China cotton imports drop by over a quarter in June
today Jul 15, 2015
Chinese cotton imports dropped nearly 26 percent in June from the year before as relatively high international prices and a lack of quotas for shipments curbed appetite for overseas purchases.
The world's top consumer of the fibre imported 161,800 tonnes in June, meaning the total for the first six months of the year plunged 33 percent from the same period in 2014 to 933,900 tonnes.
Beijing has been trying to boost consumption of locally-grown cotton, with traders saying it has only issued 894,000 tonnes of import quotas this year - the minimum required under WTO commitments.
They added that most of those quotas, used by the government to protect its cotton farmers, had already been used up.
Overseas cotton is also relatively expensive, traders said.
"The price differential between domestic and international prices kept narrowing; even for mills with quota availability, imported cotton didn't look so attractive anymore," said Switzerland-based trading firm Reinhart in its weekly market report.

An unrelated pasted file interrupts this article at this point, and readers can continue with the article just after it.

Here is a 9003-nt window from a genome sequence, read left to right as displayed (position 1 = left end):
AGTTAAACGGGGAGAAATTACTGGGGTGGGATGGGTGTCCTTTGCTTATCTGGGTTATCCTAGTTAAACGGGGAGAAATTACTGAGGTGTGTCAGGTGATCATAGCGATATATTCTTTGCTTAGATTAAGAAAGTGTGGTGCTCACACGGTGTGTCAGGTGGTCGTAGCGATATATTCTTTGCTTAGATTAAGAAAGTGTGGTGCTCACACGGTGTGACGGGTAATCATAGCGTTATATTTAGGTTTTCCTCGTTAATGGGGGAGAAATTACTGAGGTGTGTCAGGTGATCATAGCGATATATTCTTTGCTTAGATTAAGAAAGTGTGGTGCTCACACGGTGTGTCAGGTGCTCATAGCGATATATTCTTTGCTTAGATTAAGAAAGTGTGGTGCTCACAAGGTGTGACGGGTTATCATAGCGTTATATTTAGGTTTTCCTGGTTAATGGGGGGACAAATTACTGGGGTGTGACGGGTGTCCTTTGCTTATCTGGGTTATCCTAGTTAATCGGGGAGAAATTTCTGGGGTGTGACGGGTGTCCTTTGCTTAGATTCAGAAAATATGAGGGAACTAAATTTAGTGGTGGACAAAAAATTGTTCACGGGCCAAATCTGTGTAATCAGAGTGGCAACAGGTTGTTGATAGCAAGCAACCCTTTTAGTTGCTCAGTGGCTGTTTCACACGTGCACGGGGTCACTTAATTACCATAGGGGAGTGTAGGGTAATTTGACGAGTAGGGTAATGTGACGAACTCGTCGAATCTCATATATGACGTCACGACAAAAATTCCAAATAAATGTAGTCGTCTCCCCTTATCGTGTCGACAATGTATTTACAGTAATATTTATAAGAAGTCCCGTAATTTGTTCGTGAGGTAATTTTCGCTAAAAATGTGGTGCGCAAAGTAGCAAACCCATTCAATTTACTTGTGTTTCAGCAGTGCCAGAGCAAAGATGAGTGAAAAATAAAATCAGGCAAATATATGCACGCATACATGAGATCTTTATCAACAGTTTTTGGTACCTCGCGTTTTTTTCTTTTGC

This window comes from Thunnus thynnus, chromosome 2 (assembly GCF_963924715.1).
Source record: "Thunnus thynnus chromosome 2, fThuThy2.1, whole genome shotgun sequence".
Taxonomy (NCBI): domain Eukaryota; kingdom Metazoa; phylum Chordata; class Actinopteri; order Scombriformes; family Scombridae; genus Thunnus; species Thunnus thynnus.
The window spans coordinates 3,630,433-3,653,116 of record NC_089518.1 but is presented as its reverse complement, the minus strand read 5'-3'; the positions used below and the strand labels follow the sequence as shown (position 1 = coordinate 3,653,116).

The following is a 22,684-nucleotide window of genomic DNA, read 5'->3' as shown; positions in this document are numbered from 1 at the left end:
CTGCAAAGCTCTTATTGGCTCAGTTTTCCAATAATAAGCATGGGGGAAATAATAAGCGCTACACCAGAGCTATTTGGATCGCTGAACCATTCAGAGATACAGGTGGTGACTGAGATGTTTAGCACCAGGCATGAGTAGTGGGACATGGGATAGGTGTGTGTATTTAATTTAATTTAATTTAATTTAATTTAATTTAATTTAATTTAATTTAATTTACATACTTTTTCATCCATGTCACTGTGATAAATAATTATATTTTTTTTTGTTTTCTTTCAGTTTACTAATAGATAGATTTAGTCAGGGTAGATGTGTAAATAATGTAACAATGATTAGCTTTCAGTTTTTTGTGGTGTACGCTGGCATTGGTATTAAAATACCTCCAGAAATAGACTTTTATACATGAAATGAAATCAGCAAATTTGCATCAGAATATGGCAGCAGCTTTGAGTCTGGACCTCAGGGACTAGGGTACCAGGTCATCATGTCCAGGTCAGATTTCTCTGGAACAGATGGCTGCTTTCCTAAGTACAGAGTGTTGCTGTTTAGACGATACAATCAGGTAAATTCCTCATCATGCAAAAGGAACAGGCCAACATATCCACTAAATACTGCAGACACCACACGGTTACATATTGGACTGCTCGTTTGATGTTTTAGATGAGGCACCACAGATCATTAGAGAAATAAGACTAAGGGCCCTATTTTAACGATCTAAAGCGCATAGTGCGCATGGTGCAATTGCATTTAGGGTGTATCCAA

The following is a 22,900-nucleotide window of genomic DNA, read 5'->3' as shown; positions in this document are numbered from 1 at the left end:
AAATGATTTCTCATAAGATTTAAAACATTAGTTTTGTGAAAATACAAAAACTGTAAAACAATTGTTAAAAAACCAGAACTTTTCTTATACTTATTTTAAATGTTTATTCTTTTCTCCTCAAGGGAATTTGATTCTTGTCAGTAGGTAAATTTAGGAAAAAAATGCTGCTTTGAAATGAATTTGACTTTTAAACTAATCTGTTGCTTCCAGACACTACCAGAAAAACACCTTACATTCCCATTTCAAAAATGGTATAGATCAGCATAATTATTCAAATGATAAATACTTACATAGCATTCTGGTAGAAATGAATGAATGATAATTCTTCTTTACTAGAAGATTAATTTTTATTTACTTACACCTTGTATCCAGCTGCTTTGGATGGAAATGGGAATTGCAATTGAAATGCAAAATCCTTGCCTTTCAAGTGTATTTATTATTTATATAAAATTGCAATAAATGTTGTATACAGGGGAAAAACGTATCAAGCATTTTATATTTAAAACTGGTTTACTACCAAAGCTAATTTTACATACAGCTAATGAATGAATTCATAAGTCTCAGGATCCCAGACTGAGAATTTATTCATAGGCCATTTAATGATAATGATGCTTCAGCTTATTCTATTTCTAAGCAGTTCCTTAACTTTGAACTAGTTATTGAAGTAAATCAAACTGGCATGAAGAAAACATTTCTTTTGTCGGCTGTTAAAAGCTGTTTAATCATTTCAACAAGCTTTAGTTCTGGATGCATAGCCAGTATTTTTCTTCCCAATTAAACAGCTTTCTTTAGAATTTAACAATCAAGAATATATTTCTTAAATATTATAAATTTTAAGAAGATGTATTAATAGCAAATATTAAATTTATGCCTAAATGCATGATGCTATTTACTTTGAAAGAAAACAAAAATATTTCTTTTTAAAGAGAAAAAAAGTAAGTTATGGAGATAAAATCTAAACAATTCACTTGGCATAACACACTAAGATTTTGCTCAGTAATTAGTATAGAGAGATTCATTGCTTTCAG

Chinese prices are under pressure from significant leftover commercial stocks as well as sales of state reserve cotton, which kicked off last week, adding supply to the market.
Zhengzhou futures also fell sharply following last week's stock market rout, and have hardly picked up, despite government measures to calm investors.
At the same time, purchasing by India's government-backed Cotton Corporation of India (CCI) has propped up the prices of Indian fibre, while U.S. cotton has mostly been sold out.
"As long as CCI's activity holds the global price relatively firm, I don't think import activity in China will happen in a very aggressive manner," said a trade source who declined to be identified.
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